Rules of the Tennessee Corrections Institute, 1400-1-.12(3) states inmates shall have access to exercise and recreation opportunities. A written plan shall provide that all inmates have the opportunity to participate in an average of one hour of physical exercise per day outside the cell. Outdoor recreation may be available when weather and staffing permit.
Prisoners are not entitled to the same amount of exercise per day, nor is there an across-the-board constitutional minimum of daily exercise to avoid an Eighth Amendment violation. Cammon v. Bell, 2008 WL 3980469 (S.D. Ohio 2008)
Exercise is one of the “basic human needs” protected by the Eighth Amendment. Prisons should provide regular exercise opportunities because “[i]nmates require regular exercise to maintain reasonably good physical and psychological health.” An extended deprivation of exercise opportunities may violate an inmate’s Eighth Amendment rights. Under the Eighth Amendment, prison officials must, at a minimum, provide an adequate opportunity for exercise-whether indoors or outdoors. Gins v. South Louisiana Correctional Center, 2008 WL 4890884 (W.D. La. 2008)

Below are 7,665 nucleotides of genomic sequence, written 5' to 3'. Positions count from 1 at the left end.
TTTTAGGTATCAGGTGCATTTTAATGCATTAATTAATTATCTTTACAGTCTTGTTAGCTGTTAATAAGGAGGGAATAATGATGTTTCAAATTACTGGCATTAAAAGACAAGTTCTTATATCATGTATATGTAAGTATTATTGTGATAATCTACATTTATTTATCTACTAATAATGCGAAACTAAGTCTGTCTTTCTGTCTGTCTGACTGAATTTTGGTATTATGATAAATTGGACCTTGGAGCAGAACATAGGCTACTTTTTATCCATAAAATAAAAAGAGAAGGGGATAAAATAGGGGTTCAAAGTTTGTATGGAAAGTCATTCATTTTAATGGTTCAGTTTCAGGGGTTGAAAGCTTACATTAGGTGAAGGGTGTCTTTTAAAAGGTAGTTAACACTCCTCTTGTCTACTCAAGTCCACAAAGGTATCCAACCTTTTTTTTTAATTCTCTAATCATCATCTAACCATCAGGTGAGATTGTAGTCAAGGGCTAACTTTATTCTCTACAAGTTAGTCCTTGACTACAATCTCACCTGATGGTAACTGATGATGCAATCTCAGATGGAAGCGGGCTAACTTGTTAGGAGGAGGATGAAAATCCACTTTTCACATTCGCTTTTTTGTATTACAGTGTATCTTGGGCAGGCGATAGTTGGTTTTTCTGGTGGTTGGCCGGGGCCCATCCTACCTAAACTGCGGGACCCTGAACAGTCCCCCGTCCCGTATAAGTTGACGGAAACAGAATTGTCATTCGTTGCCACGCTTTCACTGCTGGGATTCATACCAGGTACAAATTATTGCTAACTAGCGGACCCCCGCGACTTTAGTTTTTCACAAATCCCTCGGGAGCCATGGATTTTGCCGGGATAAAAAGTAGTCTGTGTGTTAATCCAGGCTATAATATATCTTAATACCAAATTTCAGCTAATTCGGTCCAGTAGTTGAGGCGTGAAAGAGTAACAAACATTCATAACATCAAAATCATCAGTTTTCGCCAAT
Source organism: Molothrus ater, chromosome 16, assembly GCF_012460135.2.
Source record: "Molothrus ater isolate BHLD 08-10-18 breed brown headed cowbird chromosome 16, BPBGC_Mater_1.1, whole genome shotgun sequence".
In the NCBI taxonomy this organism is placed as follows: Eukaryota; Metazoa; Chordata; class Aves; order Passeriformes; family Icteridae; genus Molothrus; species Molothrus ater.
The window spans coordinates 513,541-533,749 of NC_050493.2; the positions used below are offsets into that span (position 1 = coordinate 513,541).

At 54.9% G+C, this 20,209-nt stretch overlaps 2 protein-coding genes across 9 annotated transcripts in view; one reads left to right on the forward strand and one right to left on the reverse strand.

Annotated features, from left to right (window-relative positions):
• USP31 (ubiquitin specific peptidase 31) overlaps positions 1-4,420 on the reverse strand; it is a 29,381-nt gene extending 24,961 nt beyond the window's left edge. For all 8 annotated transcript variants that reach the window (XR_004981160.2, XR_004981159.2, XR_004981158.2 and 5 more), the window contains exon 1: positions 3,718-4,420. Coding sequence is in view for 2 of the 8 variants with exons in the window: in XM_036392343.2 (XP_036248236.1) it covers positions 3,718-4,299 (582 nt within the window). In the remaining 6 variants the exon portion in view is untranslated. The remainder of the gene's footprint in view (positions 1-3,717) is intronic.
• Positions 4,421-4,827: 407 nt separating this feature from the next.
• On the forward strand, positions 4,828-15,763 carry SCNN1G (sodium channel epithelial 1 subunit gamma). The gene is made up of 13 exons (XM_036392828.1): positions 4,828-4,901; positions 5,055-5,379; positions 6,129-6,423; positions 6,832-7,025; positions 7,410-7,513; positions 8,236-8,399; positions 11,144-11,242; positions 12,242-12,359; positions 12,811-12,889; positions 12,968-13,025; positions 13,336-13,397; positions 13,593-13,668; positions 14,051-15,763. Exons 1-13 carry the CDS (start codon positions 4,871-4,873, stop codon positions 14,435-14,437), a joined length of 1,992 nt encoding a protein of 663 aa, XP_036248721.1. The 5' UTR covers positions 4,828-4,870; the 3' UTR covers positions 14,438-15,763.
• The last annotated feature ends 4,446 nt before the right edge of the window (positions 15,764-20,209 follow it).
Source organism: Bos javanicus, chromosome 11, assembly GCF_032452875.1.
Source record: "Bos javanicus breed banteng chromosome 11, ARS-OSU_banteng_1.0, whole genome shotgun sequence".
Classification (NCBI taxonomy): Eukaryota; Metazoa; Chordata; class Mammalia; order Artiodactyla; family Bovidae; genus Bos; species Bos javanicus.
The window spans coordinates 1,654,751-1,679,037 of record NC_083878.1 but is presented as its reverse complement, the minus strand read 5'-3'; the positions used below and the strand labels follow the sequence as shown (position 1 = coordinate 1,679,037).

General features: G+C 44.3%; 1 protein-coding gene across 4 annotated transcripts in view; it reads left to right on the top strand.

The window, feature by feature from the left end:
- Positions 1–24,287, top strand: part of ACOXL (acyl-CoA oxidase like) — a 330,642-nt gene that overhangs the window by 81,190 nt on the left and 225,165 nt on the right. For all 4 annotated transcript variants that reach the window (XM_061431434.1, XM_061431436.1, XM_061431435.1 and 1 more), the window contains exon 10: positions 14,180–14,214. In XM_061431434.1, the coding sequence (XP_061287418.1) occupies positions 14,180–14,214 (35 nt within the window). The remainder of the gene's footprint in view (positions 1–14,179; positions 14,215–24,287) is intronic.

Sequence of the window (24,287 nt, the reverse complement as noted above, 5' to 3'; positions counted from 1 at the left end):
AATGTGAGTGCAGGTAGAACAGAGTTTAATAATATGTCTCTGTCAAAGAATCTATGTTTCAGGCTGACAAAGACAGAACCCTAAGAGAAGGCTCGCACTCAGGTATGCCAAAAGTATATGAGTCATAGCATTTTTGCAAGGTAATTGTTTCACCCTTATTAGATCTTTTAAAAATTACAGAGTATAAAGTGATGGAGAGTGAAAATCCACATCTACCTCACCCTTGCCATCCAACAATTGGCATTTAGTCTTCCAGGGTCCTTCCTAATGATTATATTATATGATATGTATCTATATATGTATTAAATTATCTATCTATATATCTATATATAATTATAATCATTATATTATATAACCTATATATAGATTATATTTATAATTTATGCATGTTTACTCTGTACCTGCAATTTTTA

In Peterkin v. Jeffes, 855 F.2d 1021, 1031-33 (3d Cir. 1988) the court determined that the denial of exercise or recreation may result in a constitutional violation. However, a plaintiff must demonstrate that such a denial is sufficiently serious to deprive inmates of the minimal civilized measure of life’s necessities (Tillman v. Lebanon County Corr. Facility, 221 F.3d 410, 418 (3d Cir. 2000)). Even minimal provision of time for exercise and recreation may satisfy constitutional requirements. (Wishon v. Gammon, 978 F.2d 446, 449 (8th Cir. 1992)) (forty-five minutes of exercise per week not constitutionally infirm); Knight v. Armontrout, 878 F. 2d 1093, 1096 (8th Cir. 1989) (holding that denial of outdoor recreation for thirteen days was not cruel and unusual punishment). Moreover, “a temporary denial of outdoor exercise with no medical effects is not a substantial deprivation.” May v. Baldwin, 109 F.3d 557, 565 (9th Cir. 1997). In Gattis v. Phelps 344 Fed.Appx 801 C.A.3 (Del.) 2009, Gattis argued that a District Court improperly dismissed his Eighth Amendment claim. The Court weighing on the above cases agreed with the District Court that Gattis’ alleged harm-that his exercise was limited to three days per week and that he was not guaranteed outdoor exercise at all times –was insufficiently serious to implicate the Eighth Amendment.